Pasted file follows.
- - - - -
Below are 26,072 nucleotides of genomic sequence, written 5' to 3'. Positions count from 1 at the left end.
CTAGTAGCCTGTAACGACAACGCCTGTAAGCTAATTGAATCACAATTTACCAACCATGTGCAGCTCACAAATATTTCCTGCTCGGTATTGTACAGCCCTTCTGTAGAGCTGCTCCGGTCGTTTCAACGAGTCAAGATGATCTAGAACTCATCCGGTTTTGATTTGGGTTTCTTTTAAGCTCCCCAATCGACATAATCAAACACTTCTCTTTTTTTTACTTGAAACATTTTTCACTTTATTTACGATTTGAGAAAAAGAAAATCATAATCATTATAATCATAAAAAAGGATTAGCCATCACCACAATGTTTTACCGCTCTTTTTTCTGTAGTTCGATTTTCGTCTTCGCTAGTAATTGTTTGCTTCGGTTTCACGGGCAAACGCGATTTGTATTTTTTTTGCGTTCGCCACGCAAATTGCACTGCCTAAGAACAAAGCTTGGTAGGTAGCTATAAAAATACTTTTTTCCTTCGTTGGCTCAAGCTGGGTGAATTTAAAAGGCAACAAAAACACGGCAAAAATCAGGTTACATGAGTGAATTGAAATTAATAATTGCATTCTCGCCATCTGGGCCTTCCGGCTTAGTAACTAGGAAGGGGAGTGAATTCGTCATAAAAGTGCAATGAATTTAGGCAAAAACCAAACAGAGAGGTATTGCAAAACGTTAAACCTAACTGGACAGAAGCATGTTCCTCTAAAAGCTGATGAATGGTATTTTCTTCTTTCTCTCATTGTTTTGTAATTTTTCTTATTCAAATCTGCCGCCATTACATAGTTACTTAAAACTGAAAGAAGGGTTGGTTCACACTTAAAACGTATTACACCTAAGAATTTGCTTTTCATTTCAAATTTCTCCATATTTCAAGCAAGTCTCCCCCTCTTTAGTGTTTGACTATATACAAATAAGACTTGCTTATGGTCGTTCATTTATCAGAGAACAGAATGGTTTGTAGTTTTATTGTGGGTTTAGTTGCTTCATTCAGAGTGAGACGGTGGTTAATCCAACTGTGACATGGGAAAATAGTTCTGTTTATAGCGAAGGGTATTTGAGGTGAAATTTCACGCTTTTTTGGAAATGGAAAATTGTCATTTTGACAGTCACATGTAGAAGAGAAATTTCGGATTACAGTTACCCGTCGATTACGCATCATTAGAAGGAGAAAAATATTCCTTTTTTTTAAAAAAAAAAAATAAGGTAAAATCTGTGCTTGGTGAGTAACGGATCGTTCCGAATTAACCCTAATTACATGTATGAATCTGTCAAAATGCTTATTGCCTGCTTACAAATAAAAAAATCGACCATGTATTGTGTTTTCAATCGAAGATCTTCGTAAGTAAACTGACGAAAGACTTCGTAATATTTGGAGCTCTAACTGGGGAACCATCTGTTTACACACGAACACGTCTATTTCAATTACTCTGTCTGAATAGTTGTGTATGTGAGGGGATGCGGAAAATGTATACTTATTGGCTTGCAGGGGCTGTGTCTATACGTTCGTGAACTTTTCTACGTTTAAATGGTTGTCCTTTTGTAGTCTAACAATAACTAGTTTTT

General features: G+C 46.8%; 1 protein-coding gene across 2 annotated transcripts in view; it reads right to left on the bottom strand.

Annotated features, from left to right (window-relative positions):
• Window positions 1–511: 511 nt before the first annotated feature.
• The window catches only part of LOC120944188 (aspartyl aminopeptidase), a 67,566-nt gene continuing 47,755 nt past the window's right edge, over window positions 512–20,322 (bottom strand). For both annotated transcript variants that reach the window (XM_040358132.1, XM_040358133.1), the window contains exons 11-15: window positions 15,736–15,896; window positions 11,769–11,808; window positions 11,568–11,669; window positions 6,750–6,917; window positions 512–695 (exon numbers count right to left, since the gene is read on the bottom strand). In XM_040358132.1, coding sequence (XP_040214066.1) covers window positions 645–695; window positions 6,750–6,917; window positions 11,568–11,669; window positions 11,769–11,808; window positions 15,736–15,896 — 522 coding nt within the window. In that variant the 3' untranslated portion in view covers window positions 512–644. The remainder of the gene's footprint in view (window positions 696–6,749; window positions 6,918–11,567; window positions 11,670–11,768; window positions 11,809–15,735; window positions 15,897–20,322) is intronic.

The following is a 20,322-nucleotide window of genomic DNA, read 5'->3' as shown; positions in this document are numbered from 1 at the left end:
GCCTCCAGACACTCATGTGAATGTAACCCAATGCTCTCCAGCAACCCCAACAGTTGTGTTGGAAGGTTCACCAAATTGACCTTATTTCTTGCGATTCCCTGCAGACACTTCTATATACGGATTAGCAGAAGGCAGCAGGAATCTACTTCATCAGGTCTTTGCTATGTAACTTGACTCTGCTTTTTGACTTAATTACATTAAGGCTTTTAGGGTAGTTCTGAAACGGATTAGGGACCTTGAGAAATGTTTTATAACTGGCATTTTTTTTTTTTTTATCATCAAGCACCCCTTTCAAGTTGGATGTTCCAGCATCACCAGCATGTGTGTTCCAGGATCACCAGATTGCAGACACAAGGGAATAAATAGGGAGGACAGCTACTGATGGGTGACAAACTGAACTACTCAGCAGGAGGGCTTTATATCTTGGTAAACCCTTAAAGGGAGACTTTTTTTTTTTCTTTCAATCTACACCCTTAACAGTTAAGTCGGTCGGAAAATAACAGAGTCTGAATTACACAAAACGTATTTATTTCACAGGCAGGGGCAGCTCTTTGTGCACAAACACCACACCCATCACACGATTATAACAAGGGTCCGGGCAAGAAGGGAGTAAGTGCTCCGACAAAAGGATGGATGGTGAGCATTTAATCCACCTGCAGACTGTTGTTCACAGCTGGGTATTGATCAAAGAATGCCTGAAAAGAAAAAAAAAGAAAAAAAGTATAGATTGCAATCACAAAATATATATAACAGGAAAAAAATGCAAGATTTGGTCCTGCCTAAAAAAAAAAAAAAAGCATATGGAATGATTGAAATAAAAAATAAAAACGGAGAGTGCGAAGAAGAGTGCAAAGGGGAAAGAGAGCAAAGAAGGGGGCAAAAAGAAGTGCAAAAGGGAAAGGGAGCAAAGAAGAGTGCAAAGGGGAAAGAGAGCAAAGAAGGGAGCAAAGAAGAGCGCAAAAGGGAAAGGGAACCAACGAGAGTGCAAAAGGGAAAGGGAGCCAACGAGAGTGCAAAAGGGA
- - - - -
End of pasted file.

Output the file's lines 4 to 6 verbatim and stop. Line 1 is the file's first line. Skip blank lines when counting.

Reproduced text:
Annotated features, from left to right (window-relative positions):
• Window positions 1–511: 511 nt before the first annotated feature.
• The window catches only part of LOC120944188 (aspartyl aminopeptidase), a 67,566-nt gene continuing 47,755 nt past the window's right edge, over window positions 512–20,322 (bottom strand). For both annotated transcript variants that reach the window (XM_040358132.1, XM_040358133.1), the window contains exons 11-15: window positions 15,736–15,896; window positions 11,769–11,808; window positions 11,568–11,669; window positions 6,750–6,917; window positions 512–695 (exon numbers count right to left, since the gene is read on the bottom strand). In XM_040358132.1, coding sequence (XP_040214066.1) covers window positions 645–695; window positions 6,750–6,917; window positions 11,568–11,669; window positions 11,769–11,808; window positions 15,736–15,896 — 522 coding nt within the window. In that variant the 3' untranslated portion in view covers window positions 512–644. The remainder of the gene's footprint in view (window positions 696–6,749; window positions 6,918–11,567; window positions 11,670–11,768; window positions 11,809–15,735; window positions 15,897–20,322) is intronic.